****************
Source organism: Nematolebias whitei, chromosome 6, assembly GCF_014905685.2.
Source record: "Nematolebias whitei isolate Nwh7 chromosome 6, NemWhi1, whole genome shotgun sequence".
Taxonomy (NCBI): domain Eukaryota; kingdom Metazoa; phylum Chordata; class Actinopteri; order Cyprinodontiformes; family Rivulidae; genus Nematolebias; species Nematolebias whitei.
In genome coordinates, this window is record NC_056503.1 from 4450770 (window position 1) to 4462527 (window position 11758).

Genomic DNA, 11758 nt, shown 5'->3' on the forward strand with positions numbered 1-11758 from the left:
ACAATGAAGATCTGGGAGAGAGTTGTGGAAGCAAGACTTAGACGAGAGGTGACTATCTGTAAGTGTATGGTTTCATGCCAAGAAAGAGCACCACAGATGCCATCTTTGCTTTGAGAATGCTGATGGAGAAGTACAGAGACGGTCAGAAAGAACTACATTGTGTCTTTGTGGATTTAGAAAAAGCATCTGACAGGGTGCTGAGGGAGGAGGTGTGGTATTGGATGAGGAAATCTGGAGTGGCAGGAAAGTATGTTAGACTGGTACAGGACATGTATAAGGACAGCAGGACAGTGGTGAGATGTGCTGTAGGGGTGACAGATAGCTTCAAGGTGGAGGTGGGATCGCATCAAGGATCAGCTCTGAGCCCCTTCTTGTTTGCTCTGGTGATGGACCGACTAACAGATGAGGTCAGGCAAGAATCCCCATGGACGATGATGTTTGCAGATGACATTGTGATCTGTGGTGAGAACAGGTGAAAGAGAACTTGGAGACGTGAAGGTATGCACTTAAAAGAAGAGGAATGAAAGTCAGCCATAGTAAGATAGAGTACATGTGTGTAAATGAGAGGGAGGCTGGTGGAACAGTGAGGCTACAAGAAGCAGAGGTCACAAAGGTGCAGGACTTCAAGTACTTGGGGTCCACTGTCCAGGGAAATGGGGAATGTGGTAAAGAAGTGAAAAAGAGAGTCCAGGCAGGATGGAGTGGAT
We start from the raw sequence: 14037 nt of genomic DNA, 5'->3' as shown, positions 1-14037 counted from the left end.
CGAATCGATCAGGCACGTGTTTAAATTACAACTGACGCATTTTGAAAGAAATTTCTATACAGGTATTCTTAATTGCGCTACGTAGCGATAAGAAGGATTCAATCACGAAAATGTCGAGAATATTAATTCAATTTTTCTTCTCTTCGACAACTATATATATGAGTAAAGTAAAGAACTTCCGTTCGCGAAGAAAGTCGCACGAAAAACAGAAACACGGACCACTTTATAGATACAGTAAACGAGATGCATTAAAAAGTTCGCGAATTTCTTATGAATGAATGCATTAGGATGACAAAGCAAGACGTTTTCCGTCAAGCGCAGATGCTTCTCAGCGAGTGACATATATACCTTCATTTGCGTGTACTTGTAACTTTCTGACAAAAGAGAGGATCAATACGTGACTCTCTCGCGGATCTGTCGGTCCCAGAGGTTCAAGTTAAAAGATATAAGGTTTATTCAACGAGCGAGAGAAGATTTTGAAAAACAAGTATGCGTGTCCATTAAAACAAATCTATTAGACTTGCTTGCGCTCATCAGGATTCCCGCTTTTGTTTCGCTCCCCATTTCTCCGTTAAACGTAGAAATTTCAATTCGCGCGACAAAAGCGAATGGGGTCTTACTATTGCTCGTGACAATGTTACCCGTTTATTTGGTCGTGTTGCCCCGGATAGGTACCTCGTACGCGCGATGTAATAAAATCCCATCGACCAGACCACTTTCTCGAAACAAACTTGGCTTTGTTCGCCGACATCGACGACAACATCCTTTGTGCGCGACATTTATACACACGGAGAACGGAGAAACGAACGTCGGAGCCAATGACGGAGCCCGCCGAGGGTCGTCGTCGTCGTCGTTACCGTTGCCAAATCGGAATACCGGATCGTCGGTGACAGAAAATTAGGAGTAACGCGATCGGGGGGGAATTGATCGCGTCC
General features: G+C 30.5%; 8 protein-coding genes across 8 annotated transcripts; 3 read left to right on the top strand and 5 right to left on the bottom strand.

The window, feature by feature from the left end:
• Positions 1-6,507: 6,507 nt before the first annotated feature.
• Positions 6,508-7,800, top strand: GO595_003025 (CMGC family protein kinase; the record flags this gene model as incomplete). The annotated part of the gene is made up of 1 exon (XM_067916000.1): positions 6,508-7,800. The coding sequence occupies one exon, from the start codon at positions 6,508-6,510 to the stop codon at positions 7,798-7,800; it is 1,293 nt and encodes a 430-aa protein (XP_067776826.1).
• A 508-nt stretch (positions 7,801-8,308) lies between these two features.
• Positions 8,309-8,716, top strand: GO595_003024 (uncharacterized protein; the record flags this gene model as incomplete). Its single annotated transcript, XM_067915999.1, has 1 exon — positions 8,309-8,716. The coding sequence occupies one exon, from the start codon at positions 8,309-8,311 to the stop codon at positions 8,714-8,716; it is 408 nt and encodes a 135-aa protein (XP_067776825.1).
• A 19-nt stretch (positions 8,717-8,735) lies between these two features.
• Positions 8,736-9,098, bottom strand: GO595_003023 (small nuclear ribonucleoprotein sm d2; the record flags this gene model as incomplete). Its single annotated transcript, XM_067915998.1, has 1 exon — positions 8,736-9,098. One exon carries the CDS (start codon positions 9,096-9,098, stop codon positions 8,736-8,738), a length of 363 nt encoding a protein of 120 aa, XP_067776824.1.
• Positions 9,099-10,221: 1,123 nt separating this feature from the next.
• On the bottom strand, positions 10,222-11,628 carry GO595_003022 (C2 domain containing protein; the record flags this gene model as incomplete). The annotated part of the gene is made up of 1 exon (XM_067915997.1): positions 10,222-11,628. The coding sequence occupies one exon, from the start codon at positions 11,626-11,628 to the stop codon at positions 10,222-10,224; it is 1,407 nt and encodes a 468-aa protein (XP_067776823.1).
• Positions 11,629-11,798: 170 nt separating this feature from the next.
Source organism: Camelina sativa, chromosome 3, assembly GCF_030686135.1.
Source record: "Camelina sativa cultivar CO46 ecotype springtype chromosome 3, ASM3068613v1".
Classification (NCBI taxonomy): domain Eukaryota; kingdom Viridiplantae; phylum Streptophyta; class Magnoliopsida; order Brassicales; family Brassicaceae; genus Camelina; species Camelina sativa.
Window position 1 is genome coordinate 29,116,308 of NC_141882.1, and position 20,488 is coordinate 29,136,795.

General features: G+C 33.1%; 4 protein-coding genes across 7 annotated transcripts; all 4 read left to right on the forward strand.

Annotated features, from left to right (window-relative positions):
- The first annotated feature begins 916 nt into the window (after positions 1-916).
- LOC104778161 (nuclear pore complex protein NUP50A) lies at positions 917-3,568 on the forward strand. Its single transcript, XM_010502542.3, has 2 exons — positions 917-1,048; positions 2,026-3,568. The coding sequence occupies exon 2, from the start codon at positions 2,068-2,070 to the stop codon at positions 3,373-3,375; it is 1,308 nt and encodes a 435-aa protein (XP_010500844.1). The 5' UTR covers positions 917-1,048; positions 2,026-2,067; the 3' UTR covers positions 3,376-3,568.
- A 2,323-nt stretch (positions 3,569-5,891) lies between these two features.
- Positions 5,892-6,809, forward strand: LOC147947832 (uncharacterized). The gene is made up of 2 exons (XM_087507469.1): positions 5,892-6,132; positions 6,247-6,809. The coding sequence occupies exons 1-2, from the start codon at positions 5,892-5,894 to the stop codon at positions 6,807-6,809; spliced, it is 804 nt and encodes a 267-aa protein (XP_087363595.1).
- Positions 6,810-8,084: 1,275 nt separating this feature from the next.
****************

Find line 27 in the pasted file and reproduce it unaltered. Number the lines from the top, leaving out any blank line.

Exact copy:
- LOC104778161 (nuclear pore complex protein NUP50A) lies at positions 917-3,568 on the forward strand. Its single transcript, XM_010502542.3, has 2 exons — positions 917-1,048; positions 2,026-3,568. The coding sequence occupies exon 2, from the start codon at positions 2,068-2,070 to the stop codon at positions 3,373-3,375; it is 1,308 nt and encodes a 435-aa protein (XP_010500844.1). The 5' UTR covers positions 917-1,048; positions 2,026-2,067; the 3' UTR covers positions 3,376-3,568.